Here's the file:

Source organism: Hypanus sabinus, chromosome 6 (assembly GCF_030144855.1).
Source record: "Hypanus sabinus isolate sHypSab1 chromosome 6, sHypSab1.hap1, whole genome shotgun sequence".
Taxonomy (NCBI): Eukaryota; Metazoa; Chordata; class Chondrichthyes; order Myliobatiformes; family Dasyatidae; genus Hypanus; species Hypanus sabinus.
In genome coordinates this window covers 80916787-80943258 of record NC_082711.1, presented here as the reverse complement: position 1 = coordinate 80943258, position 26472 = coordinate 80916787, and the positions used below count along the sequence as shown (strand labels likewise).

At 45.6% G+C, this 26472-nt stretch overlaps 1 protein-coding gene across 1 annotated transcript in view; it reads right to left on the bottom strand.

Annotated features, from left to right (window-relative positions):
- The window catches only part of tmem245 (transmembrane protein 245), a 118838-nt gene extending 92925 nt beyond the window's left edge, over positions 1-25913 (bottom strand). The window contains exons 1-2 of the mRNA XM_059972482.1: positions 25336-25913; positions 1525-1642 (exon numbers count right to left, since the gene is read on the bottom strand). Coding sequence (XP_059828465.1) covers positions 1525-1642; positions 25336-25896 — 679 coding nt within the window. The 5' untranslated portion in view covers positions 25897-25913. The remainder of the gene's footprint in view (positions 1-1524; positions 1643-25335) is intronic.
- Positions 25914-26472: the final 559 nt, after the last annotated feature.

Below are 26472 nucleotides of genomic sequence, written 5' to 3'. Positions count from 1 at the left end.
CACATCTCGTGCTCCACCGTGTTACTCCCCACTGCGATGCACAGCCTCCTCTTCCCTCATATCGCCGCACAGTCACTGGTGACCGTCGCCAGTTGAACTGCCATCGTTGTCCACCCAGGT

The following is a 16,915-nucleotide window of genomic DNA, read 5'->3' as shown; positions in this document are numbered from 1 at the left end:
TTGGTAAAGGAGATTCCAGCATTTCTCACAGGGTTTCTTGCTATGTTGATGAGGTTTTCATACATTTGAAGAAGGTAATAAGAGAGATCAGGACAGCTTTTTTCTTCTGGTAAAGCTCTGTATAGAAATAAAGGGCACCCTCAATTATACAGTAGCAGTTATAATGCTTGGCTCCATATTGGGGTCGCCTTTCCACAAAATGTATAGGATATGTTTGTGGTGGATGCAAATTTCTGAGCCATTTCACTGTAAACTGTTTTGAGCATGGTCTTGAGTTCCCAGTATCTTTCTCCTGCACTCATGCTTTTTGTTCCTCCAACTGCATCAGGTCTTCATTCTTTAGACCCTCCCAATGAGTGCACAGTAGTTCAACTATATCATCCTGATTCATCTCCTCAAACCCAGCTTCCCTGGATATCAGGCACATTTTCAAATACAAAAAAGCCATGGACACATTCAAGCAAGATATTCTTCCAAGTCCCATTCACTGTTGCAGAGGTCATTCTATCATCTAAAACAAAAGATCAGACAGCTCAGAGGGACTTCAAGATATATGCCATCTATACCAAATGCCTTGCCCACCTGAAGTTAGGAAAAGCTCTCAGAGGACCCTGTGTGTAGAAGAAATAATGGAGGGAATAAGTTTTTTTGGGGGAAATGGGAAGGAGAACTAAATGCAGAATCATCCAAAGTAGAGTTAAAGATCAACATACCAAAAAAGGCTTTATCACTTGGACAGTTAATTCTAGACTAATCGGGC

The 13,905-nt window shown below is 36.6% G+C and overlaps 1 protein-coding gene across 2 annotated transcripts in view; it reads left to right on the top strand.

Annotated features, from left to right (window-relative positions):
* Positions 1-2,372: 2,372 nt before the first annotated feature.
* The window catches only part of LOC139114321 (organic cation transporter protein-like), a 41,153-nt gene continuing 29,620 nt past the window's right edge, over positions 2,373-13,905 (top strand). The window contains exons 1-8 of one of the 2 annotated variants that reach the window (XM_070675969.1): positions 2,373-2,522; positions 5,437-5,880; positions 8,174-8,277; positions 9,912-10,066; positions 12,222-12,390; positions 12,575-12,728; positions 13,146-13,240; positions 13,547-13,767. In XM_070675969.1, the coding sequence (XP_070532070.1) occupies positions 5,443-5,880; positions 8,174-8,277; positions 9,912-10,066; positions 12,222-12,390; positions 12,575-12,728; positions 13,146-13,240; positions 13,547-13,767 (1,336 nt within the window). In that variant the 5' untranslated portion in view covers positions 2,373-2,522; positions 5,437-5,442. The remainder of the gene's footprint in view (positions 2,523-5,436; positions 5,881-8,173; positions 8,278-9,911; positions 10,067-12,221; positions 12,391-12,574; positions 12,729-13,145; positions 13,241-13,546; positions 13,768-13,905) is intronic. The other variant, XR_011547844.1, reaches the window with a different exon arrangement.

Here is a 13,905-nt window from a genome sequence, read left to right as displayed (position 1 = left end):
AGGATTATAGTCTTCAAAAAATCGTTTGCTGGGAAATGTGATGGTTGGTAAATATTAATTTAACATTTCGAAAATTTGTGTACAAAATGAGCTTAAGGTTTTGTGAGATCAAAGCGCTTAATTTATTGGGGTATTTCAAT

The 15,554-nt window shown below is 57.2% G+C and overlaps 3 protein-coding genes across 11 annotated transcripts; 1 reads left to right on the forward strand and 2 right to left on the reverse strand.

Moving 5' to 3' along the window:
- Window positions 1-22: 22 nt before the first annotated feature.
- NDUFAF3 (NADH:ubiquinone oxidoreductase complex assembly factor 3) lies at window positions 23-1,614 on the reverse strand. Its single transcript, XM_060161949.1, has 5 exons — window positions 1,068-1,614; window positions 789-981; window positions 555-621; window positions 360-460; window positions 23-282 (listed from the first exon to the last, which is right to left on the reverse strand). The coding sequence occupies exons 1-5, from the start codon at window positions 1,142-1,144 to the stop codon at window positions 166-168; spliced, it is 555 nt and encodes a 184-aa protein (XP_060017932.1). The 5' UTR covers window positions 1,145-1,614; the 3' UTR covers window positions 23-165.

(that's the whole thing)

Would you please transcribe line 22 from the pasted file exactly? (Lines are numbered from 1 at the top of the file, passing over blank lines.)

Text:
- NDUFAF3 (NADH:ubiquinone oxidoreductase complex assembly factor 3) lies at window positions 23-1,614 on the reverse strand. Its single transcript, XM_060161949.1, has 5 exons — window positions 1,068-1,614; window positions 789-981; window positions 555-621; window positions 360-460; window positions 23-282 (listed from the first exon to the last, which is right to left on the reverse strand). The coding sequence occupies exons 1-5, from the start codon at window positions 1,142-1,144 to the stop codon at window positions 166-168; spliced, it is 555 nt and encodes a 184-aa protein (XP_060017932.1). The 5' UTR covers window positions 1,145-1,614; the 3' UTR covers window positions 23-165.